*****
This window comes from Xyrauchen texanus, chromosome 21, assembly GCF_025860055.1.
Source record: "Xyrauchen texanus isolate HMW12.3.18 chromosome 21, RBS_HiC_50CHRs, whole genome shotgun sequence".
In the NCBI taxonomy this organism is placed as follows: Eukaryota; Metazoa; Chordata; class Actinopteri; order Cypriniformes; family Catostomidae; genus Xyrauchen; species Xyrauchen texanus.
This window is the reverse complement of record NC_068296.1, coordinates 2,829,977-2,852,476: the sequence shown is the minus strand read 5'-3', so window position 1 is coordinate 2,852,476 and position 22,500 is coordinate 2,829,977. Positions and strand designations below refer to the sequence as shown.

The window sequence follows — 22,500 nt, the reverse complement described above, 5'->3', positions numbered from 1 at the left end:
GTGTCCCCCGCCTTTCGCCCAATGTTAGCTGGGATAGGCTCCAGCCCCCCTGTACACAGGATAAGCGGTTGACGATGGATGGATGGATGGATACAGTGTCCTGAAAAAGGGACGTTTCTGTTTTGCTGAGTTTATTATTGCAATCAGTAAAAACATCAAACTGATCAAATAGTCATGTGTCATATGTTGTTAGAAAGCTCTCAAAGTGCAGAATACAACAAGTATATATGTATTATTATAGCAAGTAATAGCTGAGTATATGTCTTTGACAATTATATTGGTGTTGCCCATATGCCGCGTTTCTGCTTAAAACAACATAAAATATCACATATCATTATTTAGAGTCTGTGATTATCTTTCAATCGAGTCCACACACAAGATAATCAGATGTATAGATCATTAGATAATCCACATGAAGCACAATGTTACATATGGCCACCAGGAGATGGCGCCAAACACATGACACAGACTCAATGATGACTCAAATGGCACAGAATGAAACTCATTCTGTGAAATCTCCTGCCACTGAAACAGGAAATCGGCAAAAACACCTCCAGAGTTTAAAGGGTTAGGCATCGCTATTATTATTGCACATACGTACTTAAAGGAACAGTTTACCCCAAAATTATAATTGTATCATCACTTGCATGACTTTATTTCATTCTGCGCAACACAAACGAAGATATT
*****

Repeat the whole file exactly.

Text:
This window comes from Xyrauchen texanus, chromosome 21, assembly GCF_025860055.1.
Source record: "Xyrauchen texanus isolate HMW12.3.18 chromosome 21, RBS_HiC_50CHRs, whole genome shotgun sequence".
In the NCBI taxonomy this organism is placed as follows: Eukaryota; Metazoa; Chordata; class Actinopteri; order Cypriniformes; family Catostomidae; genus Xyrauchen; species Xyrauchen texanus.
This window is the reverse complement of record NC_068296.1, coordinates 2,829,977-2,852,476: the sequence shown is the minus strand read 5'-3', so window position 1 is coordinate 2,852,476 and position 22,500 is coordinate 2,829,977. Positions and strand designations below refer to the sequence as shown.

The window sequence follows — 22,500 nt, the reverse complement described above, 5'->3', positions numbered from 1 at the left end:
GTGTCCCCCGCCTTTCGCCCAATGTTAGCTGGGATAGGCTCCAGCCCCCCTGTACACAGGATAAGCGGTTGACGATGGATGGATGGATGGATACAGTGTCCTGAAAAAGGGACGTTTCTGTTTTGCTGAGTTTATTATTGCAATCAGTAAAAACATCAAACTGATCAAATAGTCATGTGTCATATGTTGTTAGAAAGCTCTCAAAGTGCAGAATACAACAAGTATATATGTATTATTATAGCAAGTAATAGCTGAGTATATGTCTTTGACAATTATATTGGTGTTGCCCATATGCCGCGTTTCTGCTTAAAACAACATAAAATATCACATATCATTATTTAGAGTCTGTGATTATCTTTCAATCGAGTCCACACACAAGATAATCAGATGTATAGATCATTAGATAATCCACATGAAGCACAATGTTACATATGGCCACCAGGAGATGGCGCCAAACACATGACACAGACTCAATGATGACTCAAATGGCACAGAATGAAACTCATTCTGTGAAATCTCCTGCCACTGAAACAGGAAATCGGCAAAAACACCTCCAGAGTTTAAAGGGTTAGGCATCGCTATTATTATTGCACATACGTACTTAAAGGAACAGTTTACCCCAAAATTATAATTGTATCATCACTTGCATGACTTTATTTCATTCTGCGCAACACAAACGAAGATATT